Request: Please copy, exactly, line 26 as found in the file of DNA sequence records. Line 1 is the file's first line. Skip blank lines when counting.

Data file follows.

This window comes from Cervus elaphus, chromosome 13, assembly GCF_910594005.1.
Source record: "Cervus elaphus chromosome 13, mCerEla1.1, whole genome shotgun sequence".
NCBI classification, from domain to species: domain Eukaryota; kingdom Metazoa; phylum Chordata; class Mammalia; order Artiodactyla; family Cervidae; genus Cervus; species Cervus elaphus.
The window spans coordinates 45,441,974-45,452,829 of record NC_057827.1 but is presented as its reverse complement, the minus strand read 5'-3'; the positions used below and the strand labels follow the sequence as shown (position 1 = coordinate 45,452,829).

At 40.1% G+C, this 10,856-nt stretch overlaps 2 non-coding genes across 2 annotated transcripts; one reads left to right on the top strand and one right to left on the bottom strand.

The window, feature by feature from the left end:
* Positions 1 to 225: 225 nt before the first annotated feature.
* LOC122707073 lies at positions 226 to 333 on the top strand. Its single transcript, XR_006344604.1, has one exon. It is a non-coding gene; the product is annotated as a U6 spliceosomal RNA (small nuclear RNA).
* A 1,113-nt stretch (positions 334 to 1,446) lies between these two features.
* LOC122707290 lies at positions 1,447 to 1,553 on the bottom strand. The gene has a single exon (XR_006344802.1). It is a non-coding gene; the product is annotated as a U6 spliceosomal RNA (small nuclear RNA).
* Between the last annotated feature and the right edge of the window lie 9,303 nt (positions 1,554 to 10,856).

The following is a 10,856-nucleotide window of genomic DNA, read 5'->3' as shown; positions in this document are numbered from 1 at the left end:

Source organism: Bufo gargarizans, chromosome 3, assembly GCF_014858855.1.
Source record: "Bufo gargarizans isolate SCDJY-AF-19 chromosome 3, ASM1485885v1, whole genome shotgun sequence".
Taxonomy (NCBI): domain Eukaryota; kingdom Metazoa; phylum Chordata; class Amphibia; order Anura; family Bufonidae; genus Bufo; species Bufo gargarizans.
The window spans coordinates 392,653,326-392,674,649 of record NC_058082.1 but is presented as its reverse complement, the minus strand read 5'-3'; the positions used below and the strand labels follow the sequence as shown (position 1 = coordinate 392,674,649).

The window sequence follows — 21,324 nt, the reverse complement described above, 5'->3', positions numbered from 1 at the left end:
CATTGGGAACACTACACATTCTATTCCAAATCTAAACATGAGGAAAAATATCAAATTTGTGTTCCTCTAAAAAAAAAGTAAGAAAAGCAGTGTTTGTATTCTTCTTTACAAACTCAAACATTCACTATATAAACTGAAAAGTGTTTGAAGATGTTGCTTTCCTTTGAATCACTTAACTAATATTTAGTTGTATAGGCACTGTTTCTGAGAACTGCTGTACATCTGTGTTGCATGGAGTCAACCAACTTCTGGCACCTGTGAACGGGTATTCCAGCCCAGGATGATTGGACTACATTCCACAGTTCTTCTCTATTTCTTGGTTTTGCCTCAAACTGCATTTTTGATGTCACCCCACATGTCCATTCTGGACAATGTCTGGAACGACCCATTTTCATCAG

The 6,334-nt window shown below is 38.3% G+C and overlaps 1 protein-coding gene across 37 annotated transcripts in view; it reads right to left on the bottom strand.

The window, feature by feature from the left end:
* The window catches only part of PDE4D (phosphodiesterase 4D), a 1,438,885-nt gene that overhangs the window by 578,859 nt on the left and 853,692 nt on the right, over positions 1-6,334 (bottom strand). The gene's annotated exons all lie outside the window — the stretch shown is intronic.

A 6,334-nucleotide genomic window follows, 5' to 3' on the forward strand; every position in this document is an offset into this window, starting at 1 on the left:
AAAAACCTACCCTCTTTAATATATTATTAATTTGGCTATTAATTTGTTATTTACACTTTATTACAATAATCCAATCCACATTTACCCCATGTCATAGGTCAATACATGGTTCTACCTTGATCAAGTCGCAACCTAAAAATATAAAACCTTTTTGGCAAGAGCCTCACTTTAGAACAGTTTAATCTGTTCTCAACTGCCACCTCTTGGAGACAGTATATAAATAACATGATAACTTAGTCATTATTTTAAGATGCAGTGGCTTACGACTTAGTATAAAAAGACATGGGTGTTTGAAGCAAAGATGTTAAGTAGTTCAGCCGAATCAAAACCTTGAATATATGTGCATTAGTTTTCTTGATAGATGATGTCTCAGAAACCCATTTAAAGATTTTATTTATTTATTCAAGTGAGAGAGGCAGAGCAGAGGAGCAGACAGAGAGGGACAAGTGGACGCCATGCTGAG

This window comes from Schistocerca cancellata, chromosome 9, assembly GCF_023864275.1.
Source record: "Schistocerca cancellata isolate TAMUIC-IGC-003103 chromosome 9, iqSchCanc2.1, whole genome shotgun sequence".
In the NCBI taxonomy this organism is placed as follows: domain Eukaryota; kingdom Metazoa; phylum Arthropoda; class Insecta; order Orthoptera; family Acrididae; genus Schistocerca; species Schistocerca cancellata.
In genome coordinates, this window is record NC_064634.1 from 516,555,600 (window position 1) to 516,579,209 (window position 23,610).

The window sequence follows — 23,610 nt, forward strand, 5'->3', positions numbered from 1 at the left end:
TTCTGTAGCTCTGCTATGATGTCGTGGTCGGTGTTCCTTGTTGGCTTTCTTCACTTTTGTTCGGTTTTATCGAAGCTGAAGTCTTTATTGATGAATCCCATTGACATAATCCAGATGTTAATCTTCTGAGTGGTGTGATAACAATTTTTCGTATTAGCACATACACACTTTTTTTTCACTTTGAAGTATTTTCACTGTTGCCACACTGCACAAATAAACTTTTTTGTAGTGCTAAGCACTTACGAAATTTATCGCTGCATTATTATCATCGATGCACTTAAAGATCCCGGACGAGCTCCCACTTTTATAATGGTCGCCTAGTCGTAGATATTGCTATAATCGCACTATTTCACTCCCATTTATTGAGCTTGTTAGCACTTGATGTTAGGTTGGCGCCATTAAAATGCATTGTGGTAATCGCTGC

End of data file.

In the NCBI taxonomy this organism is placed as follows: domain Eukaryota; kingdom Metazoa; phylum Arthropoda; class Insecta; order Orthoptera; family Acrididae; genus Schistocerca; species Schistocerca cancellata.